Verizon is now building out a 5G network that will allow for download speeds that match, or beat, broadband, and will enable new technologies like self-driving cars and smart cities. Verizon may even be able to offer home wireless service, replacing cable and DSL broadband. As 5G is rolled out, beginning this year, Verizon will once again have pricing power, and a network smaller rivals can't compete with because they're at least a year or two behind in 5G.
Not only is Verizon well-positioned for growth, but it's also a good value for investors. Shares trade at just 11.4 times forward earnings estimates and trade at a 4.4% dividend yield today. Unless people stop using wireless technology, which I don't think is likely, Verizon is going to be a winner for a long time and keep paying dividends that can fund your retirement.
Still ruler of the supermarket aisles
Leo Sun (General Mills): General Mills owns a sprawling portfolio of well-known packaged-food brands, including Cheerios, Yoplait, Betty Crocker, and Haagen-Dazs. The company currently pays a forward dividend yield of 4.5%, and it's raised that payout annually for 14 straight years. General Mills spent just 54% of its earnings and 51% of its free cash flow on those dividends over the past 12 months, so it has plenty of room for future hikes.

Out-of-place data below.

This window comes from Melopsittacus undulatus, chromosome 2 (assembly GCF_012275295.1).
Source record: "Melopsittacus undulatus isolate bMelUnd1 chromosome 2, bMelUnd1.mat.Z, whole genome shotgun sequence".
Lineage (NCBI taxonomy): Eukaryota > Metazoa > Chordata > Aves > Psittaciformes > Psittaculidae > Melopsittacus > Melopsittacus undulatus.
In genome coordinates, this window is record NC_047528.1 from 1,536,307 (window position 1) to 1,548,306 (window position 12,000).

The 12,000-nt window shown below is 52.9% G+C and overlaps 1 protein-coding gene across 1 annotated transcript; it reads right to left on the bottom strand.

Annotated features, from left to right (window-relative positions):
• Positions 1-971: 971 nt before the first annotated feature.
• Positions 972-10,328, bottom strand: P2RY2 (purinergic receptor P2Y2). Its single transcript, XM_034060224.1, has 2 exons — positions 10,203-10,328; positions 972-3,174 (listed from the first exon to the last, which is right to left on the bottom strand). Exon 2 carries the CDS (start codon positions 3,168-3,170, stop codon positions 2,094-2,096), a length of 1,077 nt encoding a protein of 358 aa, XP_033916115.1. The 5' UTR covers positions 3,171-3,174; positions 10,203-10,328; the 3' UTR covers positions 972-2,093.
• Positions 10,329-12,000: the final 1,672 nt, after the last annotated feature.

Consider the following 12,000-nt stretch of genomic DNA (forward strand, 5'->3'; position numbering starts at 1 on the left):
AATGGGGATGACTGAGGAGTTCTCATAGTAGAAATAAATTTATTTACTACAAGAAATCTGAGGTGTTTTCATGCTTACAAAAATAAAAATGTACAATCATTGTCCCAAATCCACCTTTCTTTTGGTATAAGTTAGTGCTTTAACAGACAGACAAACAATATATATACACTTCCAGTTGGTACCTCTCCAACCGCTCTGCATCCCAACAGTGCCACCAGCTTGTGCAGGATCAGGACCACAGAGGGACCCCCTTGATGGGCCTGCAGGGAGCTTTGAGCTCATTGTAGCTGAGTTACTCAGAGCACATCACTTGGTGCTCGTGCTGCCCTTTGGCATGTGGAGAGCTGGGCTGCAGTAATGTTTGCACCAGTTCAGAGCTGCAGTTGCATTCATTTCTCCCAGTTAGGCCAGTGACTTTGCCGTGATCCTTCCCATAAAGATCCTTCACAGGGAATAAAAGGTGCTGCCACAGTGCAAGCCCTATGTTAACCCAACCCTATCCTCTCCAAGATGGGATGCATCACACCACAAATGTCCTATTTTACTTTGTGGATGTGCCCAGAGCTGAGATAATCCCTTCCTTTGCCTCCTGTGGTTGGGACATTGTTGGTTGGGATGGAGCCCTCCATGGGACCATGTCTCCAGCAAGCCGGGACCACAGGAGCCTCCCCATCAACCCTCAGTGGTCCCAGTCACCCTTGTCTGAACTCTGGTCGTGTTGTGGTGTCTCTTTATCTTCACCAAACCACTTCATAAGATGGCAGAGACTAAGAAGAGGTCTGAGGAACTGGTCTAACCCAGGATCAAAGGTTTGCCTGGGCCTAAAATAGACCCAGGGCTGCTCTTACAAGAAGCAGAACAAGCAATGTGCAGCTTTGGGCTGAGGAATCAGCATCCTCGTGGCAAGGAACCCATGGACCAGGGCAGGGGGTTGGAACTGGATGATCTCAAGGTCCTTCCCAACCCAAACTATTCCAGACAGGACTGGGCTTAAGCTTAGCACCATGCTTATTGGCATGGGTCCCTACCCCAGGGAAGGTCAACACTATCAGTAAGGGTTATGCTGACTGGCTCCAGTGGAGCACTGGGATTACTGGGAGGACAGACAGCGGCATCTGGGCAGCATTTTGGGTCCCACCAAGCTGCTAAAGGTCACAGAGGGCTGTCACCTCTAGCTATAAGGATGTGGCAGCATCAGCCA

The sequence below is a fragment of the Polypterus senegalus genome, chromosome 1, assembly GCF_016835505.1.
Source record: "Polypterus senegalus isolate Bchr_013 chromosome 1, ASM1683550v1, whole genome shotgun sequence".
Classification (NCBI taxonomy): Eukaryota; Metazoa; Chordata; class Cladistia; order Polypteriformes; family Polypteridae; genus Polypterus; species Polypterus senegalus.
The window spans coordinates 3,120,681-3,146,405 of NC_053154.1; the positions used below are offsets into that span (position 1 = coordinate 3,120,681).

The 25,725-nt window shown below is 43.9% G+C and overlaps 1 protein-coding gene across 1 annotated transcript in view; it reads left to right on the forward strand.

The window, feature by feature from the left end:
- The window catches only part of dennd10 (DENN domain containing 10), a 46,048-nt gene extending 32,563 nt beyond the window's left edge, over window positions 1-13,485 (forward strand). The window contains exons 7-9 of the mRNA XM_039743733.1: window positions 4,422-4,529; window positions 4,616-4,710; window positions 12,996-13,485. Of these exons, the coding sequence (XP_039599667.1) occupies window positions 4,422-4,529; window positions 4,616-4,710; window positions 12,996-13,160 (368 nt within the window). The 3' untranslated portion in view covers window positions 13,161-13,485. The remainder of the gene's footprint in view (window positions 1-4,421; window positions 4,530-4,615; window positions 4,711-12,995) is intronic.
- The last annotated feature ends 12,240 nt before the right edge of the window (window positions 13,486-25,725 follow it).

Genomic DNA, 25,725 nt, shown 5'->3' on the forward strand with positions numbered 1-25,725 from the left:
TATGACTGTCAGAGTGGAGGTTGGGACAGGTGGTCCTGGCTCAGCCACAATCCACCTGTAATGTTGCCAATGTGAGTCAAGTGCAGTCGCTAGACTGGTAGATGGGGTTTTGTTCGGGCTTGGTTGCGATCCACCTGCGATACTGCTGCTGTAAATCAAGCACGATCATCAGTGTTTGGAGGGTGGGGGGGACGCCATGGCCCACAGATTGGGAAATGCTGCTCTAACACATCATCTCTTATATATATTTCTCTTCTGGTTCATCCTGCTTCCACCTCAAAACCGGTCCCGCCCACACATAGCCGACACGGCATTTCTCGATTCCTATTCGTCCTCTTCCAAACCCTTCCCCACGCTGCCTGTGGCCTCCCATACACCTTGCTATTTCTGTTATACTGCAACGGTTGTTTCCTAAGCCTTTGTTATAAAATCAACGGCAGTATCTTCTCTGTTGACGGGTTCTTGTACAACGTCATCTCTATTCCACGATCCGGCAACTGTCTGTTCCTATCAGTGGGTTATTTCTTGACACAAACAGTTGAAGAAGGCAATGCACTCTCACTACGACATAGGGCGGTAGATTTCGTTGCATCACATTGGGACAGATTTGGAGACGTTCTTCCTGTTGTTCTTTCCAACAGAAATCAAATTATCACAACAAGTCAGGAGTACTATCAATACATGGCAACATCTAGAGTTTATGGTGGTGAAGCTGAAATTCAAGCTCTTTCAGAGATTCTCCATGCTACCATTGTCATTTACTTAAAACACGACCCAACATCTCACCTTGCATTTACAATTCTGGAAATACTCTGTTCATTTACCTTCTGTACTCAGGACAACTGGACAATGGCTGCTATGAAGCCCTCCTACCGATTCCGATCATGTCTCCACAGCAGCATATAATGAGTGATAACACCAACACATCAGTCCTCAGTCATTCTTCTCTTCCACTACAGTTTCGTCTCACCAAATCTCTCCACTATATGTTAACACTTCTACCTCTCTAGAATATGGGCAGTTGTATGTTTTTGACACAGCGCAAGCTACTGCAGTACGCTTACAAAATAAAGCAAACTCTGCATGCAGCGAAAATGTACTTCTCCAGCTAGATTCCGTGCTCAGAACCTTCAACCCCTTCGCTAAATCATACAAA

General Mills struggled in recent years as consumers shifted toward healthier foods. Breakfast cereals, once a pillar of General Mills' growth, were hit particularly hard by that shift. To offset the ongoing slowdown in its legacy brands, General Mills acquired companies with healthier reputations, like organic food maker Annie's, and expanded into pet food with its takeover of Blue Buffalo Pet Products.
General Mills' growth may seem glacial. It expects flat to 1% organic sales growth this year, and its adjusted EPS to fall between flat and a 3% decline on a constant currency basis. However, most of that earnings decline can be attributed to its $8 billion takeover of Blue Buffalo, which closed earlier this year. But looking further ahead, analysts expect General Mills to grow its earnings at a average rate of 6% over the next five years.
That's a decent growth rate for a stock which trades at just 13 times forward earnings. That low valuation, combined with General Mills' well-diversified business and high yield, make it an ideal income stock for retirees.
The bottom line
Of course, we can't absolutely guarantee that these three stocks will go on to continue creating shareholder value and beat the broader market. But between Starbucks' attractive valuation and global growth potential, Verizon's solidly profitable business and impending 5G rollout, General Mills' enviable portfolio of brands, and general capital returns from each business, we think chances are high that they'll do exactly that. And we believe retirees would be wise to put their money to work accordingly.
Leo Sun owns shares of AT&T. Steve Symington has no position in any of the stocks mentioned. Travis Hoium owns shares of AT&T and Verizon Communications. The Motley Fool owns shares of and recommends Starbucks. The Motley Fool recommends T-Mobile US and Verizon Communications. The Motley Fool has a disclosure policy.